The Yellow Sea DVD Review - www.impulsegamer.com -
The Yellow Sea
Reviewed by
Simon Black
on
The Yellow Sea DVD Review The Yellow Sea is an expert piece of work in every regard, recalling all thatís best about recent South Korean cinematic standout such Oldboy and I Saw the Devil.† Itís so bloody it makes Reservoir Dogs look like Curly Sue and yet the violence never feels gratuitous or extravagant, rather a natural consequence of the gritty criminal underworld in which the hapless Gu-Nam finds himself.†
Rating:
4.5

Feature 9.5
Video 9.0
Audio 9.0
Special features 7.0
Total 9.0
Distributor: Monster
Running Time: 140 Minutes
Reviewer: Simon Black
Classification
: R18+

9.0


The Yellow Sea

Korean director Na Hong-Jin took international audiences by storm with his feature debut The Chaser, a riveting thriller that toyed masterfully with the conventions of the serial killer genre.  Recent follow up The Yellow Sea cements his position as one of the most exciting proponents of the New Korean cinema, and proves every bit as engrossing and inventive as his lauded 2008 debut. 

Desperate to escape the impoverished Southern Chinese province of Yanbian, ethnic Korean cab driver Gu-Nam (Ha Jung-Woo) pays a local mob boss to arrange a visa and transportation to Korea for his wife, the idea being that sheíll send money once she starts working and he will eventually join her in their new homeland.  The only problem is that shortly after arriving Gu-Namís wife promptly disappears, presumably having shacked up with a new lover.  Worse still Gu-Nam, a gambling addict, has little chance of paying off more than a fraction of the coupleís debt no matter how many times he is beaten and threatened. 

Seeking to capitalise on the situation, local crime lord Myun (Kim Yoon-Seok, who like Jung-Woo also starred in The Chaser) offers Gu-Nam a way out: if he goes to Korea and kills a businessman Myun wants dead, the debt will be extinguished.  Moreover heíll have a chance to look for his missing wife in the process.  With no other option Gu-Nam agrees, and there begins one of the most riveting and action-packed cinematic journeys of recent memory: within a fortnight Gu-Nam will be a hunted man, and itíll be all he can do to escape with his life, let alone taking that of the man heís been hired to kill.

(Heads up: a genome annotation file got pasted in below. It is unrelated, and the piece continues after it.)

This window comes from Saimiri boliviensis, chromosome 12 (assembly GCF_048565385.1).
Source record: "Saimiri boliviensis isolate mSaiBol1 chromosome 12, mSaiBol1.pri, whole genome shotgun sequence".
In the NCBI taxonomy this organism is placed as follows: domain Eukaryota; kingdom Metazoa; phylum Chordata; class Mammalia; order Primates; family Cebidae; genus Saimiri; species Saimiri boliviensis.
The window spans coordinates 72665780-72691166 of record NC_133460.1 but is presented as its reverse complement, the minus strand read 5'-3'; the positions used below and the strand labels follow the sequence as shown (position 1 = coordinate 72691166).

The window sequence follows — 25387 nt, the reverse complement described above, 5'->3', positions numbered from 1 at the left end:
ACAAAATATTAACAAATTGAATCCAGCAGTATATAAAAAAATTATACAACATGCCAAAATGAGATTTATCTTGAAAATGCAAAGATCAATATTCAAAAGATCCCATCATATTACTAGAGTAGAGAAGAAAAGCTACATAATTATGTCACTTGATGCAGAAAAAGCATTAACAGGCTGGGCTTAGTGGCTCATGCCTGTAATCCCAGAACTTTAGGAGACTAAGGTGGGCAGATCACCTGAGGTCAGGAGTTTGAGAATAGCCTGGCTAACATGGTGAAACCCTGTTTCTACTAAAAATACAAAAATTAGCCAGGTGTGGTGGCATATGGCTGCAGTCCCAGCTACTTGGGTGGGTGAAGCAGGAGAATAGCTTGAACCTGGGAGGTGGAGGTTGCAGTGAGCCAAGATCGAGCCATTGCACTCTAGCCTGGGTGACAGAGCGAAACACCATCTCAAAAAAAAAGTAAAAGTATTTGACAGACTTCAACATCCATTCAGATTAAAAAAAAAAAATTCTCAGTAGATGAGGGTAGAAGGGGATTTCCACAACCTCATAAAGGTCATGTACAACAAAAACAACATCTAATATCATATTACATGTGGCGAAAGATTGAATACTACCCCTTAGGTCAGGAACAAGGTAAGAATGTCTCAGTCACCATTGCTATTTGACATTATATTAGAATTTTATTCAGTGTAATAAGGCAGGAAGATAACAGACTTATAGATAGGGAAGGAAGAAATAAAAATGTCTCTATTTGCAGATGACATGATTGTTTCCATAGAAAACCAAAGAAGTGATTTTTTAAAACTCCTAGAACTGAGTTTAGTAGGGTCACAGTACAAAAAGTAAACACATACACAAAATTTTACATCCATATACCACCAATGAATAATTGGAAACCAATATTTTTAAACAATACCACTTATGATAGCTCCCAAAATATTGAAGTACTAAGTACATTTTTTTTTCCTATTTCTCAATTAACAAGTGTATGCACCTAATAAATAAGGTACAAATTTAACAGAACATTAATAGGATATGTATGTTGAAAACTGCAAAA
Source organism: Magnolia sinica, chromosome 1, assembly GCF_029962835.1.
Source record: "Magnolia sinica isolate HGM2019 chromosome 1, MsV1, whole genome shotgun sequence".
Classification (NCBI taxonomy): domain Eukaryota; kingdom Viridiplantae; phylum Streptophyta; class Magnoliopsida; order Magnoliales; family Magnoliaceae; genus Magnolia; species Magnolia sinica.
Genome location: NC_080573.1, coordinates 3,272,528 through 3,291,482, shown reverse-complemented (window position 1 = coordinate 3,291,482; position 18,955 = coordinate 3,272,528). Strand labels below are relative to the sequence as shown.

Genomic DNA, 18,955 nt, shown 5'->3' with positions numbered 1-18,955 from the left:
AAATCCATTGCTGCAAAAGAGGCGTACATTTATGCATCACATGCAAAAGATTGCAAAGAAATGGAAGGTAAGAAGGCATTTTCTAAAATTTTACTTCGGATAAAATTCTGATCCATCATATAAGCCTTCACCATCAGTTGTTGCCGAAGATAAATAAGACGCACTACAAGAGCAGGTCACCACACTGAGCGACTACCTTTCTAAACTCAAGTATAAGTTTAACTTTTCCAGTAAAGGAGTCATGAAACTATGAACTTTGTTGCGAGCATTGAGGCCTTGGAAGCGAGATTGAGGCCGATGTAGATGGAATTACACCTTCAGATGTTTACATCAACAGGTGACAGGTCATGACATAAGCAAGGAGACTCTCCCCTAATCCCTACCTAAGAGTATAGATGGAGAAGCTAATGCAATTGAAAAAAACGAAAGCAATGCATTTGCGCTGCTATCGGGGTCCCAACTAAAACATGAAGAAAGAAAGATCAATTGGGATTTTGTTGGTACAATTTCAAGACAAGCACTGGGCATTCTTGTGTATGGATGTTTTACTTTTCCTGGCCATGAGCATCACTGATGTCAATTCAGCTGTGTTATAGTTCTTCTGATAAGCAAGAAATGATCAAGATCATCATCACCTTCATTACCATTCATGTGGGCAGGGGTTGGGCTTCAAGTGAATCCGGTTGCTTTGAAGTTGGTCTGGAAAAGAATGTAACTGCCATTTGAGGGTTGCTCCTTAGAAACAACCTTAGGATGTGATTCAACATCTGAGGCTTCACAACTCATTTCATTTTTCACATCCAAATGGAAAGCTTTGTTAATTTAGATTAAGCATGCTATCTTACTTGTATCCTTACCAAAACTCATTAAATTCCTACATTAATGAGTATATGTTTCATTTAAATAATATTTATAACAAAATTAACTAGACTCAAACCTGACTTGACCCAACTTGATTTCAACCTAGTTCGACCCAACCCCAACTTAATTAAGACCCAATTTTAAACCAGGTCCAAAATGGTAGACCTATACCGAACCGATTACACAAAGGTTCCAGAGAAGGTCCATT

In addition to his two immensely talented leads, Hong-Jin has also retained the services of Chaser editor Kim Sun-Min and director of photography Yoo Sang-Seob, and has managed to once more produce a gutsy, complex film that expertly ratchets up the tension over its sprawling runtime without lagging for an instant - even at a pinch under two and a half hours there isnít an ounce of fat to be found.  Ha Jung-Woo is perfectly cast as the would-be assassin, and proves eminently capable of not only carrying a film of this magnitude but of taking an audience with him on an journey laden with pathos and very literally drenched in blood.   

Martin Scorsese, long rumoured to be directing a Hollywood remake of The Chaser, has been lavish in his praise of Jung-Woo, who amongst other plaudits netted the Best Actor gong at the 2011 Asian Film Awards for his role as Gu-Nam.  Yoon-Seok also steals nigh on every scene heís in, coming firmly from the grizzled, menacing berserker school of crime lords and bringing new meaning to the term Ďhatchet job.í  The filmís slightly bleached-out cinematography and muted blue-grey colour palettes mimic the loss and alienation experienced by its central character, a stranger in his ancestral land (ĎWear a baseball cap. You stand outí he is advised upon his arrival in Korea).  The action sequences, meanwhile, are genuinely thrilling, and Hong-Jinís audacious genre-bending has once again marked him as one of the worldís leading proponents of the adrenaline-fuelled crime epic.

The Yellow Sea is an expert piece of work in every regard, recalling all thatís best about recent South Korean cinematic standout such Oldboy and I Saw the Devil.  Itís so bloody it makes Reservoir Dogs look like Curly Sue and yet the violence never feels gratuitous or extravagant, rather a natural consequence of the gritty criminal underworld in which the hapless Gu-Nam finds himself.  Car chases, foot chases, fights to the death, a man repeatedly running for his life, more fights to the death, more car chases: Jason Bourne can go suck a dick.  If you want real action coupled with unrelenting edge-of-your-seat suspense, The Yellow Sea is where itís at. 

Bonus Features

A gargantuan 76-minute Making Of documentary laden with interviews, BTS footage and other goodies, and a selection of trailers.






 
 



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